TORONTO - Terrorism is the height of criminal behaviour — eclipsing even first-degree murder — and prison terms must reflect the severity of the offence, Crown lawyers will argue before Ontario's highest court.

The Crown is calling on the Ontario Court of Appeal to increase the sentence of Saad Khalid, a member of the so-called Toronto 18.

Khalid pleaded guilty last year to participating in a terror plot with the intention of causing an explosion. He was sentenced to 14 years, which amounts to seven more years in custody after credit for time served.

Court documents filed in advance of the hearing, scheduled for Thursday, show Crown lawyers will argue that is far too lenient for such a heinous crime.

"At present he will be eligible to walk free on parole five-and-a-half years after the date of his arrest, and be totally free of penal supervision four-and-a-half years later," the lawyers write.

"On the scale of relative severity, this crime is at the very apex, eclipsing even the most serious forms of ordinary criminal violence."

The Crown argues the starting point for sentencing for active participation in a terrorist plot intent on causing death and "indiscriminate harm" to hundreds of innocent people should be life imprisonment.

Khalid was not the leader of the plot he was convicted in, so in this case the Crown says a further four to six years should be added to Khalid's sentence, making it 18 to 20, which they had asked for at the sentencing hearing.

"The moral blameworthiness and potential impact of this crime are an order of magnitude greater than that found in a single pre-meditated homicide, for which a life sentence is automatic," the Crown writes.

"It is just and proportionate that an individual who plots a crime as this will be permanently under the supervision of the state."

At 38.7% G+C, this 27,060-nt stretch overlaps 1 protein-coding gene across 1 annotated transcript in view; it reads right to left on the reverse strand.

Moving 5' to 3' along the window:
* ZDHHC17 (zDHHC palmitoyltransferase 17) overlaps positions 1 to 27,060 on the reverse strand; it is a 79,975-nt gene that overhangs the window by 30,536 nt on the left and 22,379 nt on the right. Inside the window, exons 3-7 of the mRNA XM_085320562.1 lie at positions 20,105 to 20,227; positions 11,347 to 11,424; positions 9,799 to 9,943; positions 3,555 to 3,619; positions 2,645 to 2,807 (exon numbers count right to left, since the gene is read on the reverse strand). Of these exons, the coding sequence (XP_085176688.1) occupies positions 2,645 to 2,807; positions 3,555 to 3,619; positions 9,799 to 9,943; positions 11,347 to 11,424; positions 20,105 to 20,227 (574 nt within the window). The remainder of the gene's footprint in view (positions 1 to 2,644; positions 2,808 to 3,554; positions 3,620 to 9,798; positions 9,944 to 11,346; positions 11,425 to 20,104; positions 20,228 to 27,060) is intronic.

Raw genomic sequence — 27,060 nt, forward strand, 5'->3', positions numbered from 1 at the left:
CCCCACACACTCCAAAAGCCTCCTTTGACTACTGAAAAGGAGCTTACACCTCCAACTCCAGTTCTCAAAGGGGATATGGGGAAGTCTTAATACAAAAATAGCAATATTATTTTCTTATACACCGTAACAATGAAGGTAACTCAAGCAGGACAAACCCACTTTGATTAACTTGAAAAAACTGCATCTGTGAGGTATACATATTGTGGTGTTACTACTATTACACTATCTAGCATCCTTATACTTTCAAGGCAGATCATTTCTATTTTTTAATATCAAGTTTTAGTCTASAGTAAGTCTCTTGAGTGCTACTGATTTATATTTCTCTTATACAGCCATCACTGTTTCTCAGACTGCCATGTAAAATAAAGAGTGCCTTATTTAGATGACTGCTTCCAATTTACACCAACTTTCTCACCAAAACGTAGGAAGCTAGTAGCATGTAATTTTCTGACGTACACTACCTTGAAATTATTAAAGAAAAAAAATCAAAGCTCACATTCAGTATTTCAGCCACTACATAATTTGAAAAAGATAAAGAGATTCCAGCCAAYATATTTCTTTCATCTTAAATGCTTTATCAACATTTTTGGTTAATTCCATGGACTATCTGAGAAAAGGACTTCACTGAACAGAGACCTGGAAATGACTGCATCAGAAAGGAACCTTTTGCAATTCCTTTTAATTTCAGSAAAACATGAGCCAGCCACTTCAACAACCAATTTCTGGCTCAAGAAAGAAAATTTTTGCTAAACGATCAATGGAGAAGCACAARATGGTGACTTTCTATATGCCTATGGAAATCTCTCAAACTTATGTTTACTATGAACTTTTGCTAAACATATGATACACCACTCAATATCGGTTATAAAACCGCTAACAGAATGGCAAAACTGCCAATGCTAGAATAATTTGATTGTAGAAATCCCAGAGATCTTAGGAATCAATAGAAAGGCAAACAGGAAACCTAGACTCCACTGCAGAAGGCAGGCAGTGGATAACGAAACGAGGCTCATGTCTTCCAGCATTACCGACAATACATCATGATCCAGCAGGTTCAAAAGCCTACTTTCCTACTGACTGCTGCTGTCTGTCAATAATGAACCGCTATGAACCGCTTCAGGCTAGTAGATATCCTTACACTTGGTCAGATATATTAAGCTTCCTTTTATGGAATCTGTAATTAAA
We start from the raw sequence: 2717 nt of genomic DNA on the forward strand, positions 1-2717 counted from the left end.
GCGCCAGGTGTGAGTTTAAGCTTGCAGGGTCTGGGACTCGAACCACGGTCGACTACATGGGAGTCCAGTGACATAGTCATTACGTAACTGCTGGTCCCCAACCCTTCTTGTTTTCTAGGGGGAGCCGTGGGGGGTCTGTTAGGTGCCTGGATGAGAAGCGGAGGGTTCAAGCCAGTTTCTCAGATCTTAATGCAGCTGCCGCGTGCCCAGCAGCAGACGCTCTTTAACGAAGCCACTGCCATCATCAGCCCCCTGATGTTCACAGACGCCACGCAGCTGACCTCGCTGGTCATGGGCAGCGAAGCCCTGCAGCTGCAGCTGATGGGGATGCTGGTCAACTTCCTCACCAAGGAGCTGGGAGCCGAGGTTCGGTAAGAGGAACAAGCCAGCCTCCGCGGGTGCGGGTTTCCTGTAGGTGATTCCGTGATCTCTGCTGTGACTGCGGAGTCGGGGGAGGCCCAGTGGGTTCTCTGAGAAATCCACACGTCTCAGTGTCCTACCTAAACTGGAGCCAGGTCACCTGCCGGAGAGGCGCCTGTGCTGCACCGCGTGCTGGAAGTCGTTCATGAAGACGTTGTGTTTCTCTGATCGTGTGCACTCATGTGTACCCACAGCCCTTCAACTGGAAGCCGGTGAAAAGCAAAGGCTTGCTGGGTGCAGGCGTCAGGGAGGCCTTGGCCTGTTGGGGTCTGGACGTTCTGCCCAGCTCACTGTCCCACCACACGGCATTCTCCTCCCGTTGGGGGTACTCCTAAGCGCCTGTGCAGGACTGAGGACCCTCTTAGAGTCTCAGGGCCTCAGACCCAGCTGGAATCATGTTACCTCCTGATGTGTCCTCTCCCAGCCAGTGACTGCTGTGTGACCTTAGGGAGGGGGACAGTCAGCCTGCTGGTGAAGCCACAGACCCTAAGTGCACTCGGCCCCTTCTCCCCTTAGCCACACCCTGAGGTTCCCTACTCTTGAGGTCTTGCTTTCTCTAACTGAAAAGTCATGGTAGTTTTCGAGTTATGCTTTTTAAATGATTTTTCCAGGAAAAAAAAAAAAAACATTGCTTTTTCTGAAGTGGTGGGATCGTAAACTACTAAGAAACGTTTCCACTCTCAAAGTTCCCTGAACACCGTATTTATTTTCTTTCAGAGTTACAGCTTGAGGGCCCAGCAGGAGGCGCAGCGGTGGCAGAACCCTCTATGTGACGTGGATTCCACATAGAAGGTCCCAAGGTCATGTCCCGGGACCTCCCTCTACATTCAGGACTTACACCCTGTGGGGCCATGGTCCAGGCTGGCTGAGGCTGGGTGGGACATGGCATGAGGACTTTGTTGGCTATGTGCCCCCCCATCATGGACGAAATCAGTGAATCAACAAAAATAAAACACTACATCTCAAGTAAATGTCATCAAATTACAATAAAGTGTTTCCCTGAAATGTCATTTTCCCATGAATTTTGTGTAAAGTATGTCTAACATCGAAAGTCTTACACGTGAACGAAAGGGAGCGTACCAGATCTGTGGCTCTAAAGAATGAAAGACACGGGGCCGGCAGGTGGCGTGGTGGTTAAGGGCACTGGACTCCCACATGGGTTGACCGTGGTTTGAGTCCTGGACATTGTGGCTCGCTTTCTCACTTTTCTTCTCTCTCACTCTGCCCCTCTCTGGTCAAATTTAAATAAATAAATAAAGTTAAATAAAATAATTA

The Crown also contends the trial judge erred in not making an order under the Criminal Code for terrorism offences that the offender has to serve half the sentence or 10 years, whichever is less, before being released on full parole.

Khalid's lawyers suggest in court documents that the trial judge didn't actually make any errors in sentencing, rather the Crown just didn't get their way.

"Ultimately the appellant's complaint amounts to no more than that they believe the respondent's sentence was not long enough," his lawyers write.

There were plenty of mitigating factors that justify Khalid's sentence length, his lawyers write.

He was young — 19 years old — at the time of the offence, he pleaded guilty, and he demonstrated sincere remorse, they note. A psychiatrist found he poses no acute risk to himself or others and he has sought out spiritual counselling to understand and change his thinking.

"At the time he was sentenced, he was not the same person he was when he committed the offence," his lawyers write.

He has received a great deal of support from the community, has two offers of immediate employment upon his release and 64 relatives, friends and acquaintances have contributed more than $63,000 to an educational trust fund, his lawyers say.